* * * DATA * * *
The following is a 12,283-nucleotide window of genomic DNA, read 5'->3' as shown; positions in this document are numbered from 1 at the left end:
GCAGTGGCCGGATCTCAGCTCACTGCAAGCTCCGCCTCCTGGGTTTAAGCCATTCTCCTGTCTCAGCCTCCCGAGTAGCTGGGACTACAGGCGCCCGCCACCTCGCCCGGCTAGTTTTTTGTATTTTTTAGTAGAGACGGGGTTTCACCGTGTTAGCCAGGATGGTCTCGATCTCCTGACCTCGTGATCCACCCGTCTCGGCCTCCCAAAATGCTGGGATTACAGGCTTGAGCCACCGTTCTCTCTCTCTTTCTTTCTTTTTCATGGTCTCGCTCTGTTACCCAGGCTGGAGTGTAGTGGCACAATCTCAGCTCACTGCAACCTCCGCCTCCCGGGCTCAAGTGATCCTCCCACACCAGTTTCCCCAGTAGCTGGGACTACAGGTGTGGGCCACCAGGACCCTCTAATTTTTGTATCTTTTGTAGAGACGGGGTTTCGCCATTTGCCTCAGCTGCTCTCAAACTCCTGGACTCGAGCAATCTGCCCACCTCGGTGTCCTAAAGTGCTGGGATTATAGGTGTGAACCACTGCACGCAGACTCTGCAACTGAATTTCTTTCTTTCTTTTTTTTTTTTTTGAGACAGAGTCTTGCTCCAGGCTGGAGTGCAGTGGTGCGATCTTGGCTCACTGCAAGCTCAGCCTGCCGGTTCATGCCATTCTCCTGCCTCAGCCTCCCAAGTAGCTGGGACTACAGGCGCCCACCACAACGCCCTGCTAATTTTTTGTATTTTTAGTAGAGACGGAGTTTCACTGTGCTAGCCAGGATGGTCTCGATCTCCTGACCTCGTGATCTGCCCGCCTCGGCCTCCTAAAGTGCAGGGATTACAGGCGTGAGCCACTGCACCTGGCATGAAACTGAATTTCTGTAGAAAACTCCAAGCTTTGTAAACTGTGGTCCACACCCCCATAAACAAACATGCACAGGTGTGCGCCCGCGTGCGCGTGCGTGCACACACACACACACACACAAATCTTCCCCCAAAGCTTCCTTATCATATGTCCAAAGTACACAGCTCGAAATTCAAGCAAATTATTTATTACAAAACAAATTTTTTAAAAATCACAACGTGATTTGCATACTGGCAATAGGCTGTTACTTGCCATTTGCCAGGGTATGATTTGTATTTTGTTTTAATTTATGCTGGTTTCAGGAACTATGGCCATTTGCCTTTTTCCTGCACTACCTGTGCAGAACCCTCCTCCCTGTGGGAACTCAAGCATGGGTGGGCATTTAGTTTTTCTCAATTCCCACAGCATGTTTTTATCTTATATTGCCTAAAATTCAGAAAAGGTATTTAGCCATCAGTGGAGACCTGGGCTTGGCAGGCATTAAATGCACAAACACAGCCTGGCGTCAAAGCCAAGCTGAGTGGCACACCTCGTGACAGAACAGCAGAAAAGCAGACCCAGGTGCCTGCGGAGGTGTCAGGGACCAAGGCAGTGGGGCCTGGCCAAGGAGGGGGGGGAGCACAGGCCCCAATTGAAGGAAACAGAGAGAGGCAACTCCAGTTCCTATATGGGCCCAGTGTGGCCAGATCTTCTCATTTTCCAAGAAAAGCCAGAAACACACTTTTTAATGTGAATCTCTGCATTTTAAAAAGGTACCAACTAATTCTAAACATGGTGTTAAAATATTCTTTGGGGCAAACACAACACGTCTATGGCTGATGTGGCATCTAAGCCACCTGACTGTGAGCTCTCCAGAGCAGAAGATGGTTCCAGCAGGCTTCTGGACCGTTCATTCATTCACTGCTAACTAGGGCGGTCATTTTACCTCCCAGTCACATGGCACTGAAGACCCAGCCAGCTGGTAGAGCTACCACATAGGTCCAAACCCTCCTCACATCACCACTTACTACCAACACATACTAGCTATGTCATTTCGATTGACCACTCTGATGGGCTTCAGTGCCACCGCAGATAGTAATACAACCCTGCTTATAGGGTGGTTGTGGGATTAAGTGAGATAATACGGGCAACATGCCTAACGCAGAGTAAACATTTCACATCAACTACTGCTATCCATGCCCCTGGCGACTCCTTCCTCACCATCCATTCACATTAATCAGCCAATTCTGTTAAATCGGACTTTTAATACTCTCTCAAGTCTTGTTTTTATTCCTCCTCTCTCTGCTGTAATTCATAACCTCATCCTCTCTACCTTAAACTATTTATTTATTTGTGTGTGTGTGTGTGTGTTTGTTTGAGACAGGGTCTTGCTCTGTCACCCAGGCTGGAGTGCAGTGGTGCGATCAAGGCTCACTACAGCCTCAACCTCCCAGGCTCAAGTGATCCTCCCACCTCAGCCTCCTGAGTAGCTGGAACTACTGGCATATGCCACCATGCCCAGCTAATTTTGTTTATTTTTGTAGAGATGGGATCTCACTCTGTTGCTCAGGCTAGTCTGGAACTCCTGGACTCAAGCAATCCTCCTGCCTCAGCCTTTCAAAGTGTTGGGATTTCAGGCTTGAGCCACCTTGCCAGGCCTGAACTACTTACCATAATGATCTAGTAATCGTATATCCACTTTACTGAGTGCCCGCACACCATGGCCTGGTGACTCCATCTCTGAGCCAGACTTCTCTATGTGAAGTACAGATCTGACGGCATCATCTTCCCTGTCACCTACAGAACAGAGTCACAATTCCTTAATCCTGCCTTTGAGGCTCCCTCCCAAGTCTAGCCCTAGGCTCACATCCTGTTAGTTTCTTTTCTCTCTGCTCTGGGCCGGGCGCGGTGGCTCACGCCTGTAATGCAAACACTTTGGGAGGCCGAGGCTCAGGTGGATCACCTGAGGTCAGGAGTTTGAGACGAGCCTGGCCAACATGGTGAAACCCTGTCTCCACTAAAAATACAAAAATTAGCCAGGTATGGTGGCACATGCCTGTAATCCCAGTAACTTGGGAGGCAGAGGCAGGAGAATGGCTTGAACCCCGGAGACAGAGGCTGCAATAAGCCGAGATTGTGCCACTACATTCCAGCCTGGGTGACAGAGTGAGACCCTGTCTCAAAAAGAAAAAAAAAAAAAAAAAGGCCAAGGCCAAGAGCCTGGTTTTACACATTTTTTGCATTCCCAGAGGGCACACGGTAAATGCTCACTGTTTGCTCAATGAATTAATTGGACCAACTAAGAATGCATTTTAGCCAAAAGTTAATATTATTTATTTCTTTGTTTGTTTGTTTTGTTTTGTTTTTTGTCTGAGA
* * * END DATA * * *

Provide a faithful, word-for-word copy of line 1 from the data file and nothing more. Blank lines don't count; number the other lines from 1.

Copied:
The following is a 12,283-nucleotide window of genomic DNA, read 5'->3' as shown; positions in this document are numbered from 1 at the left end: